But the real reason this bone of contention is problematic is because it is often used as a red herring to derail conversations about antisemitism, especially when it is paired with a belief that “well, most modern Jews aren’t really Semites anyway, just converts/impostors from Europe” (see number 5, part 1). When someone raises antisemitism as an issue, you know EXACTLY what they mean. Don’t waste everybody’s time with semantic games.

4. Apartheid/Jim Crow analogy

This is in no way meant to suggest that Israel is devoid of racism and discrimination. Far from it. Nevertheless, it is still head and shoulders above most (if not all) of its neighbors (Palestinians included), and an absolute far cry from the Jim Crow laws of the United States, let alone the former apartheid regime of South Africa.

Putting this analogy to rest requires elaborating on key differences between Israel and Jim Crow/South Africa. To begin, apartheid was a system wherein every aspect of an individual’s life was determined by race. Everything from restaurants to neighborhoods to post offices to benches to drinking fountains and bathrooms were strictly segregated, with indigenous black Africans always getting the least and the worst. The Jim Crow laws, although not exactly the same, were similar in that black people (and to a lesser extent, other non-white groups, ourselves included) had fewer rights and experienced strict segregation. In addition, South Africa was a colony of the British and Dutch, built on exploitation of black labor and rich natural resources for the benefit of their respective motherlands.

Israel, by contrast, has equal rights enshrined in its constitution. There are still issues of discrimination, of course (what country doesn’t?); but there is none of the segregation and brutality that characterized the white minority regime of South Africa. Jews, Arabs, Druze, Ethiopians, Filipinos, Russians, Romani, etc all mingle together freely. The aforementioned groups all serve as government officials (even when they’re rabidly antisemitic….*cough* Haneen Zoabi), professors, police officers, judges, doctors, you name it. None of this would have been possible if Israel was an apartheid regime. Furthermore, Israel is not a European colony, but a liberated indigenous state. We were foreigners in diaspora, but not here. Israel is our one true motherland.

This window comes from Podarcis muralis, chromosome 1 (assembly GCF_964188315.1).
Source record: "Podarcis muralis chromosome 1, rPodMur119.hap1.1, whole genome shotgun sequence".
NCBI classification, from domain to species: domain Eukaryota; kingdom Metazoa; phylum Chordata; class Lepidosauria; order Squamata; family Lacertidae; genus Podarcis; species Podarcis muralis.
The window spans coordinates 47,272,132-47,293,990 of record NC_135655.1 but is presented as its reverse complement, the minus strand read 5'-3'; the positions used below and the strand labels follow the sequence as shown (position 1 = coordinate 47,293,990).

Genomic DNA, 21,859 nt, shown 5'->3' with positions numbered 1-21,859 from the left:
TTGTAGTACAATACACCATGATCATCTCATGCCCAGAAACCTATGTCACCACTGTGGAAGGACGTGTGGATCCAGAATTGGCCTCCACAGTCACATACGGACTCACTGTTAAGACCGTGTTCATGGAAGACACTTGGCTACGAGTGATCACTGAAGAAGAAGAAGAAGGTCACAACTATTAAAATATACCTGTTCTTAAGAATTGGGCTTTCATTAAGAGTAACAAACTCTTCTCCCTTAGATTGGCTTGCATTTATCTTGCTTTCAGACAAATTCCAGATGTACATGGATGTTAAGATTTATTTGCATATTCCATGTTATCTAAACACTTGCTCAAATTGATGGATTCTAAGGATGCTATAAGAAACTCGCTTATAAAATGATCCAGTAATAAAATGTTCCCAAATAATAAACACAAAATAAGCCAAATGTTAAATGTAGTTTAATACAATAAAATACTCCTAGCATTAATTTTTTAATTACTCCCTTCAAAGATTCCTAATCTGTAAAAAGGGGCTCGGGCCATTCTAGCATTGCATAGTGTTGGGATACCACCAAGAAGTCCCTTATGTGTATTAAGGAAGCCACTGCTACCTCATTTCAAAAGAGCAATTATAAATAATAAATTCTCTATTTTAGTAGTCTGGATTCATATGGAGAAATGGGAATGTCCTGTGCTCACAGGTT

5. Nazi analogy/accusations of genocide

This one really shouldn’t need explaining, but this belief is so frighteningly common that I (unfortunately) don’t have the option of ignoring it.

Comparing a regime that hunted non-Europeans (particularly Jews) like animals, butchered 1/3 of our entire population, and whose only regret is that they weren’t able to kill more of us, to a country with a flourishing, 2 million strong Arab population that is able to serve in the highest echelons of our society is nothing short of horrific. There is no excuse for it, AT ALL. Especially if you are someone who would never a countenance a comparison between, say…..the Black Panthers and the KKK, stay the hell away from this analogy.

6. Comparing Palestinians to Native Americans

As previously mentioned, Israel is not a colonial state. Jews are an aboriginal people of the Middle East, centuries of displacement notwithstanding. It never forced Hebrew/Jewish culture on its neighbors. It never committed genocide; in fact, the Palestinian population grew to 10x its original number since the Zionist repatriation project began. There was never a campaign of ethnic cleansing against the Arab population of Israel/Palestine (see the in-depth accounts of Benny Morris, for example).

An indigenous people only loses their status after completely assimilating into a different culture and abandoning their previous identity. The Jewish people are still Jews, regardless of where we lived. We are still indigenous.

7. Don’t call Palestinians “the REAL Hebrews/Israelites”

This is antisemitic for reasons outlined in part 1, number 5. It is an example of identity theft which also has very noticeable echoes of replacement theology. In other words, the “old” Jews (i.e. us) are obsolete and no longer relevant. This new group (originally Christians, then Muslims, and now Palestinians) are the legitimate inheritors of the Jewish mantle. Whereas the Christian church once fashioned itself as the “true Israel”, today’s antisemites now champion Palestinians as the “true Israelites”.

Don’t do it.

8. Don’t say “Muslims/Palestinians are the new Jews”

This one is closely related to number 7, in that it is yet another example of modernized replacement theology.